Eating Disorders Affect Older Women, Too

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Reaching a pinnacle of age for a woman comes with uneasy transitions. By the time a woman has reached her forties, fifties, and sixties, she has lived a lifetime within the female identity. Femininity is bought, paid for, and dictated by mainstream society, media, and corporations. The ideals of beauty, perfection, femininity, and grace, are decided upon by the world at large. Women are objectified, abused, and judged for the way they look. Many older women report that by the time a woman reaches an older age she stops caring about what other people think. The importance of meeting others’ beauty standards slips away as she has finally gained a deep sense of herself. Unfortunately, for many other women, the transition into aging is not so easy. Watching the signs and symbols of youth and beauty slip away, they develop a self consciousness which can lead to an eating disorder.

On the Rise

According to Dr. Margo Maine, as reported by Yahoo.com, eating disorders have been on the rise for the last fifteen years in older women. Illnesses, the loss of friends, and significant others like a husband or wife can trigger a need for control which results in an eating disorder. Additionally, aging slows down the body’s metabolism and normal processes which can lead to weight gain, wrinkles, and other physical characteristics which women have been taught are “bad” or “ugly” their entire lives. Coupling the societal pressures with changing internal emotional environments equates a problematic behaviors in older women.

Roots of Disordered Eating

For many women, the development of an eating disorder is not spontaneous. Many older women who begin to have problems with disordered eating, thinking, or body image later in life suffered these issues earlier in life. Concerningly, disordered eating at an older age can cause more significant health complications. More than ever, the woman’s body is in need of sufficient nutrition, especially the amino acids, fats, and omega’s which the brain only gets from food. Older women are at a risk for developing dementia or alzheimers if their brains do not receive the proper nutrition. Additionally, their immune systems will be compromised in fighting off viruses and their bodies weakened in healing from falls or injuries.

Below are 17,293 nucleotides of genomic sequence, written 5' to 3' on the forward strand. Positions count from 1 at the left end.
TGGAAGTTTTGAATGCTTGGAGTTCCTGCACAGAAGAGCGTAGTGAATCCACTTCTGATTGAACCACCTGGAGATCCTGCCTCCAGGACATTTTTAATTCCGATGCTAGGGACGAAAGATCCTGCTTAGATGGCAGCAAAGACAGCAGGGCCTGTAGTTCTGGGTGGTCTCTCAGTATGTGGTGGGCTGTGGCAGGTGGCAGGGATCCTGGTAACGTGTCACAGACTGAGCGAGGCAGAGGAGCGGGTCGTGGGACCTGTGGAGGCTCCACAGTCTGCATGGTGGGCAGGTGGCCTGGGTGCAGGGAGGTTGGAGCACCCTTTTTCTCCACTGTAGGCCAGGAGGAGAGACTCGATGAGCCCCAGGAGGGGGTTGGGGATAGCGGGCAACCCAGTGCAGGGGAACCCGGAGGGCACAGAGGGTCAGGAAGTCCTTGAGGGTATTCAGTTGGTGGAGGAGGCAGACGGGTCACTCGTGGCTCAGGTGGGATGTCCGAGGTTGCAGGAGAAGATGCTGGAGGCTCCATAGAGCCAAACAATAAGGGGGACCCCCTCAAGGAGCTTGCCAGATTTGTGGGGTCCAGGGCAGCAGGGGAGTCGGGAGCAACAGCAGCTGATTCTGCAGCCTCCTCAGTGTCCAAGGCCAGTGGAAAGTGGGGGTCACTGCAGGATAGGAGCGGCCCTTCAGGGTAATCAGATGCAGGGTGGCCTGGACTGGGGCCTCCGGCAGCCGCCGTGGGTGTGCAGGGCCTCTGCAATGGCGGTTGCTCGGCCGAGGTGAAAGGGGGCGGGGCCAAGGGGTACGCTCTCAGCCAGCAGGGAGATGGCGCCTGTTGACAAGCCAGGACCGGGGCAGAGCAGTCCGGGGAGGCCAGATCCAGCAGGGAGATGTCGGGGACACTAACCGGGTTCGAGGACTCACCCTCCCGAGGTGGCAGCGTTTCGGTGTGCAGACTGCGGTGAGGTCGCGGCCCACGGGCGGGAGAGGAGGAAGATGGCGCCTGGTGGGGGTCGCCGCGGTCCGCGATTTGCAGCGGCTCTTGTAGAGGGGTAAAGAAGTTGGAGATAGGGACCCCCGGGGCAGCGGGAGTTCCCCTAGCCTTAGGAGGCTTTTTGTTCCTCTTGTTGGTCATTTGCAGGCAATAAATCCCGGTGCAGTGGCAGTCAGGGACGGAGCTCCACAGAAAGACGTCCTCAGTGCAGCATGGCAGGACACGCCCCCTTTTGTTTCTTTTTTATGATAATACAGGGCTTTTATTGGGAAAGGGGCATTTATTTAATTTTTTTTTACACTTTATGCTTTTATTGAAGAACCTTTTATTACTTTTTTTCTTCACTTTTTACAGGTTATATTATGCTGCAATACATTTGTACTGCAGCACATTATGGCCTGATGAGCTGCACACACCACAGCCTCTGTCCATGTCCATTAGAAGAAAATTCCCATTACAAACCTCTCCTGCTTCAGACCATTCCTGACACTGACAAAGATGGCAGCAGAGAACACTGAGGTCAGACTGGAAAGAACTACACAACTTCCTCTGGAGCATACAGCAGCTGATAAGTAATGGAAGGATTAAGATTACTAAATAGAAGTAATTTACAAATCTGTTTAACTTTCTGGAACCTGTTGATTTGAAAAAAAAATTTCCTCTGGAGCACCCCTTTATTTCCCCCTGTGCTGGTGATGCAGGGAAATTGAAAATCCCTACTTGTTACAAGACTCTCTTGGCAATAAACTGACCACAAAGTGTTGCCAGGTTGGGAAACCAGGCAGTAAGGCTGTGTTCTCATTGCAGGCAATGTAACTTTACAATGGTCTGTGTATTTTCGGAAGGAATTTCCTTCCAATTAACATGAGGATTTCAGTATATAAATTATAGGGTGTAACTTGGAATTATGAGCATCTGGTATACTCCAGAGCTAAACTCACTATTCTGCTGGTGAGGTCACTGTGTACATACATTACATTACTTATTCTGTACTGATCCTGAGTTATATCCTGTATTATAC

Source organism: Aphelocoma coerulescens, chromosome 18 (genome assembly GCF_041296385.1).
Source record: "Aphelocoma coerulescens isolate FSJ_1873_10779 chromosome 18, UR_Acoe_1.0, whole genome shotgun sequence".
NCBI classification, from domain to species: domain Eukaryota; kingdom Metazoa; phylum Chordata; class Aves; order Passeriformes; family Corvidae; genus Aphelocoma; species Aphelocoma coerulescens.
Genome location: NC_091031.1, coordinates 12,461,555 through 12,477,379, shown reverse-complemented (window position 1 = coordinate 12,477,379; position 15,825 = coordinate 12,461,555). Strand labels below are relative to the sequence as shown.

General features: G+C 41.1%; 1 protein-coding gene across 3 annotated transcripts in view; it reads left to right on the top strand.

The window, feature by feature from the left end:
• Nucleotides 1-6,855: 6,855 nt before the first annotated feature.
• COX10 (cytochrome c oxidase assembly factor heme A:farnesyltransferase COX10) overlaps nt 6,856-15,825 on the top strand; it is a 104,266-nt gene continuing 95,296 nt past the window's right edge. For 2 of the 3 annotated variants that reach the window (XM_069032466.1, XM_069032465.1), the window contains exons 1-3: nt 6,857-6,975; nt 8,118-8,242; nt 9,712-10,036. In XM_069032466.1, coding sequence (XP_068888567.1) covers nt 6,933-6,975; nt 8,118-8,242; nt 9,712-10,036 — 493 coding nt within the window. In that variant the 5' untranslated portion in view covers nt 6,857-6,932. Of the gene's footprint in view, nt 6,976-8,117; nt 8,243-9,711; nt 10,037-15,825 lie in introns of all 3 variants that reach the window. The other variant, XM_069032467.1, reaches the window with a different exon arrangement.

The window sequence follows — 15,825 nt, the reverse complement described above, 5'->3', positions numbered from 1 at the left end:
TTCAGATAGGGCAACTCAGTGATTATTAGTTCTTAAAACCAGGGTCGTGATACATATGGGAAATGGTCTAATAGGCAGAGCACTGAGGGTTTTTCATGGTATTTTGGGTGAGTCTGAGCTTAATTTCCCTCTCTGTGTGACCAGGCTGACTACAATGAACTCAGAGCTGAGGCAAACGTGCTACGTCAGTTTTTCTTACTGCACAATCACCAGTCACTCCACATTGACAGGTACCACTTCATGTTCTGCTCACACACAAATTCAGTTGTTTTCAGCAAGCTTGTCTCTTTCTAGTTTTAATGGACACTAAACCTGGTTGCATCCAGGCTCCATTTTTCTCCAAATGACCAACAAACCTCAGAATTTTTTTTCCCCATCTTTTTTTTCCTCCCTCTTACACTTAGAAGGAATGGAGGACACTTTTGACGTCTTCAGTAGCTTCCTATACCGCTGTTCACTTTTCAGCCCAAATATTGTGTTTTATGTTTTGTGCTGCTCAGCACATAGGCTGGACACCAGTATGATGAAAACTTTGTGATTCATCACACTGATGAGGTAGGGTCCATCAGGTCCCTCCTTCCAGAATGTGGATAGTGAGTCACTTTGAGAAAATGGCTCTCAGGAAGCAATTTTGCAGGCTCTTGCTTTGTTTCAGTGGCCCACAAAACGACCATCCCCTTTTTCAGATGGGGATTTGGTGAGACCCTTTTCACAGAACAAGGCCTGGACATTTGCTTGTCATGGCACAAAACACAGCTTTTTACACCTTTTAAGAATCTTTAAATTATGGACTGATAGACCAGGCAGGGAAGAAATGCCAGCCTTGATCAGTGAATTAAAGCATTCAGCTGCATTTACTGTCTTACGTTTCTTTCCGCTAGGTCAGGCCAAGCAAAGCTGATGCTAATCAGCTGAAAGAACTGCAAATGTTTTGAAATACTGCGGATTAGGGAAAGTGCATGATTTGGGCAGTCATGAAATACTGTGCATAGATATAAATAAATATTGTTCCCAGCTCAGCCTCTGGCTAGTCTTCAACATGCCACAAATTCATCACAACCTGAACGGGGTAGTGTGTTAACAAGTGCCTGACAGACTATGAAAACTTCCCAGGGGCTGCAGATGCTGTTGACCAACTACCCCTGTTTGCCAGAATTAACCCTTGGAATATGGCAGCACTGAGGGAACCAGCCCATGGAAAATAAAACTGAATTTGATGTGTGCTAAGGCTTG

Harmony Place has a eating disorder specialist on staff to treat our clients who have co-occurring diagnoses of eating disorders and substance use disorders. Addiction and alcoholism is also common in older women as a means to cope with changes in life. Our luxury residential program provides a comfortable and accommodating environment for healing. It is never too late to recover and live a happy life. Please call us today for a private consultation, 1-855-627-1417.